BYU grads' award-nominated film 'River of Victory' features family's triumph over living conditions

Published: Tuesday, Jan. 17 2012 5:00 a.m. MST

Ki, left, Sang Ly, and their 18-month-old son, Sokchea, live in Steung Meanchey, a landfill in Cambodia. With no opportunities in the countryside, the family searches for recyclables in the dump in order to raise money to help Sokchea, who has been sick since birth.

Trevor Wright and A. Todd Smith

Through filming "River of Victory" about a family who lives near a garbage dump in Cambodia, two returned Mormon missionaries found that happiness isn't limited to a location.

“You can find happiness wherever you are,” noted Trevor Wright, director and producer of “River of Victory,” an International Documentary Association award-nominated documentary. “There are people everywhere and they are not defined by their circumstances.”

When serving as missionaries for The Church of Jesus Christ of Latter-day Saints in Cambodia, Wright and A. Todd Smith thought they had seen the worst of living conditions. As Brigham Young Univeristy students, they returned to the country as humanitarian workers for Cambodian Children’s Fund. They worked for several months teaching English and conducting surveys and assessing needs. After seeing the living conditions, Wright, Smith and other BYU film students decided to document the people by telling their story. The original goal was to film Scott Neeson, executive director of CCF, but things fell through and within a couple of days the premise of their film changed.

“We found this family and started filming them,” Wright recalled. “It turned out to be way more meaningful and better than we ever have planned.”

The family lived in an area that roughly translated means "river of victory." It may sound like an ideal setting, but Steung Meanchey in Cambodia is literally a dump. More than 11 acres of trash, 100 feet deep, make up the municipal landfill outside the capital city of Phnom Penh. It is in this setting viewers are introduced to Sang Ly, her husband, Ki; their 3-year-old daughter, Keo; and 18-month-old son, Sokchea. To some, the garbage dump may seem like a place of destitution, but to Sang Ly and Ki, it presents opportunity that is not available in the countryside.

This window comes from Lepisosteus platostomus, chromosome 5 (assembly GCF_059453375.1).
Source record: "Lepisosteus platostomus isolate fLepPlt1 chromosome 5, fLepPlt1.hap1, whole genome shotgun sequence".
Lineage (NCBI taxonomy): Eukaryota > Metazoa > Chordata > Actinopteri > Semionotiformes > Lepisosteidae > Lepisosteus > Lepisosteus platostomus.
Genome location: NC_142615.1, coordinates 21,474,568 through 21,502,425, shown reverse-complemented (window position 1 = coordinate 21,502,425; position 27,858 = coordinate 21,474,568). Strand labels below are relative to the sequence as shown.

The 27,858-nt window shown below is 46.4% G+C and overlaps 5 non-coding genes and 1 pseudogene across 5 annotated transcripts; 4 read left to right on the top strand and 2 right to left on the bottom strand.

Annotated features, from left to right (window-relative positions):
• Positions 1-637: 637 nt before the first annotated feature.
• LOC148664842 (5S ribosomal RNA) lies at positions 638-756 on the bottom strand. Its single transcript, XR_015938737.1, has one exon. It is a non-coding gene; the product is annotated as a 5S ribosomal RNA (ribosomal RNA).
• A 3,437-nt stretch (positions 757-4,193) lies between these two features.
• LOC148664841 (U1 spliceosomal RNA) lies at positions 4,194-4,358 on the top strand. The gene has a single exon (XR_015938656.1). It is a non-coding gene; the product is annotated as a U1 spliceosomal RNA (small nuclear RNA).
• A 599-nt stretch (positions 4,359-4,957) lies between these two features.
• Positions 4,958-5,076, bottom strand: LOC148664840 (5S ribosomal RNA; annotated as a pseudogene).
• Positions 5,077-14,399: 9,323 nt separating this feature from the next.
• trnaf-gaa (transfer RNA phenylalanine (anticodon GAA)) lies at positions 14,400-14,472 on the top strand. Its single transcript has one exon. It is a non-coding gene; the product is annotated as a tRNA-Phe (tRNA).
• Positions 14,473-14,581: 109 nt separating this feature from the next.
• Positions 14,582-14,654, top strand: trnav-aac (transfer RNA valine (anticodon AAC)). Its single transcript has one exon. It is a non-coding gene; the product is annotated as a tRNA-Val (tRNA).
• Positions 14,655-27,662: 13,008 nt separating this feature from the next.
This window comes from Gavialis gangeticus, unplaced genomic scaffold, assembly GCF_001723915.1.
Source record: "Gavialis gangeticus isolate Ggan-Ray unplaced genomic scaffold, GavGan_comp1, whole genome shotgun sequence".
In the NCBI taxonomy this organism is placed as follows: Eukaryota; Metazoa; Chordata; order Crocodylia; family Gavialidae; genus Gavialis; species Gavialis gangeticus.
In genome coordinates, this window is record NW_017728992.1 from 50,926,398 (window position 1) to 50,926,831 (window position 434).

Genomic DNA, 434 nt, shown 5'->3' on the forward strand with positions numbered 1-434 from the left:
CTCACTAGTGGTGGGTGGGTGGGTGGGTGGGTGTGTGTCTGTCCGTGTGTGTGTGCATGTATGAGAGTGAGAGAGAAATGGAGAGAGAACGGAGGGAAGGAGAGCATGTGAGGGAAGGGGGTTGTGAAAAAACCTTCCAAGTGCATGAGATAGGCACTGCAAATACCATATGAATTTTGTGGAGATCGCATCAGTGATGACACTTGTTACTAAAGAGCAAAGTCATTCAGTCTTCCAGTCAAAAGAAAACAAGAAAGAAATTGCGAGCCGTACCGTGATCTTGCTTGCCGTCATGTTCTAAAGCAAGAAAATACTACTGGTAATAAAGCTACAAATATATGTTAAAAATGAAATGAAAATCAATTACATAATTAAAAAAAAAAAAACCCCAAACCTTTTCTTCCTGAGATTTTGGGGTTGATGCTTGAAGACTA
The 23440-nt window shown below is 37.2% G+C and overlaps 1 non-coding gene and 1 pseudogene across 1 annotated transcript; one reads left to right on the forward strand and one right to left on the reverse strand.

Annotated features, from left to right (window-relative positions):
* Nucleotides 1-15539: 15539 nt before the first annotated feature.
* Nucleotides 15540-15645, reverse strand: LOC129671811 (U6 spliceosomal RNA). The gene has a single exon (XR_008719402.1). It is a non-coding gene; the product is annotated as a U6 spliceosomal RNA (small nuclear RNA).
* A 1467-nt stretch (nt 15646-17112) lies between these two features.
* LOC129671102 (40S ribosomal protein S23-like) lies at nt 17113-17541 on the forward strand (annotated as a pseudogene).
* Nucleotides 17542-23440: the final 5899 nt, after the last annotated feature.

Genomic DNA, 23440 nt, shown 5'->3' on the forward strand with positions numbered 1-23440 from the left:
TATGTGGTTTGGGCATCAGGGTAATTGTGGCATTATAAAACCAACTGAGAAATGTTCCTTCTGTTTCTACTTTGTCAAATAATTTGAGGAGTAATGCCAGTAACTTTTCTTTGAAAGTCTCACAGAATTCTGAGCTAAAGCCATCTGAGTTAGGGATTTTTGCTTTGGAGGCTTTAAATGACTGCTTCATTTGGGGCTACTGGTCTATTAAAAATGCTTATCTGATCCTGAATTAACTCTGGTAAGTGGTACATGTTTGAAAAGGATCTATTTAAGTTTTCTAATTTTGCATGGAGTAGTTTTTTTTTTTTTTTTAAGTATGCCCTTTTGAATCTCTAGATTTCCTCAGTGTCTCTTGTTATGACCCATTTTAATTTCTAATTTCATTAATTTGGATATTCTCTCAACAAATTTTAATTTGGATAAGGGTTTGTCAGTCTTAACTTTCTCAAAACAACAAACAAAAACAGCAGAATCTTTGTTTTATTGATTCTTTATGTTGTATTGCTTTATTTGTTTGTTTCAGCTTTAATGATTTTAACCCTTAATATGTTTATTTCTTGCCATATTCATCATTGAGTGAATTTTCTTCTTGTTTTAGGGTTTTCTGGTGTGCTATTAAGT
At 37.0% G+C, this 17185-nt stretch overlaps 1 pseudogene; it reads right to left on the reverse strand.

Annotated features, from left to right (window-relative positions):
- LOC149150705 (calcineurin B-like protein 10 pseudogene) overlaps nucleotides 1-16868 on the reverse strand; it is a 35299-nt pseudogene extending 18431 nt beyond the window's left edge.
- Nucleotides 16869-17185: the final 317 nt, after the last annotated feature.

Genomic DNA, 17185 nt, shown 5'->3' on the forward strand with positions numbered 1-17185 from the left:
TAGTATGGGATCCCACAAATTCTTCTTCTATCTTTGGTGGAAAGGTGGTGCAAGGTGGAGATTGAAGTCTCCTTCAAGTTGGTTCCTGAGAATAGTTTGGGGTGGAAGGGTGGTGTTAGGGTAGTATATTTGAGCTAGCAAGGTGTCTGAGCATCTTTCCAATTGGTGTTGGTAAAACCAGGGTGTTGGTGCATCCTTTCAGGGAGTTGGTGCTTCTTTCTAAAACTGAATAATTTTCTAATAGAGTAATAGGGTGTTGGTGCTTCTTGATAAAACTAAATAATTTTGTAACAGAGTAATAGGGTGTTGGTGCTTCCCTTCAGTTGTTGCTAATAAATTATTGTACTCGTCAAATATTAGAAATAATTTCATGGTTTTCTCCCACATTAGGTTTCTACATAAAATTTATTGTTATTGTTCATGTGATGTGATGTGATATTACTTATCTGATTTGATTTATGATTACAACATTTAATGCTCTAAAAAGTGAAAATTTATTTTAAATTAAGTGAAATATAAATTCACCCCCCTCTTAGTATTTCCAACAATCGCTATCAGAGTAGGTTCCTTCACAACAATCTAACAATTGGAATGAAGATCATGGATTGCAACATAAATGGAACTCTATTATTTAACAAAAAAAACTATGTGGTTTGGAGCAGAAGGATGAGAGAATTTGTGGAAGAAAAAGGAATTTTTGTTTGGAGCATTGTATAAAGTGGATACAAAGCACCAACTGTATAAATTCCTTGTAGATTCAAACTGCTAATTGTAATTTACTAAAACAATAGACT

Being able to pick through the trash for recyclables is the means to help Sokchea, who has been sick since birth. But it is because of the dump that he is sick. Wright’s film shows the resilience of the little family as they save money to save their son. The story of parents who, despite circumstances, are doing all they can to better the life of their children, is something many people understand.

“I feel bad for my son,” Sang Ly said as she is shown washing clothes in the dirty river. “Not that I don’t have other problems. You could write a book about them, but the only sentence that I would care about is my sick son.”

Her determination is an attribute that can be seen in many of the people at Steung Meanchey. Through observing the human condition, Wright hopes that people will see past the dump and focus on the treasures of family, relationships and sacrifice.

“We want to tell the story that these are regular people and they are real people and they care about their families,” Wright explained. “While the dump is a pretty shocking thing in and of itself, we wanted the people to come across more than just the condition they are living in.”

There are many lessons that can be learned from the film. Wright and Smith hope that people will understand that happiness is a choice and relationships are what matter.

“I remember looking at the people going, 'Well, they are not crying, they are not depressed,'” recalled Smith, cinematographer and editor. “Instead they are laughing and playing and the little kids are finding things in the garbage to make toys of.”

“Many of them get strength from the relationships,” Wright observed. He told the story of a lady who worked in the dump, hurt her leg and was not able to pick garbage. She missed it because she was not able to be with her friends.

“I think that what is truly important in life is relationships,” Smith said. “I think Cambodia taught me that.”

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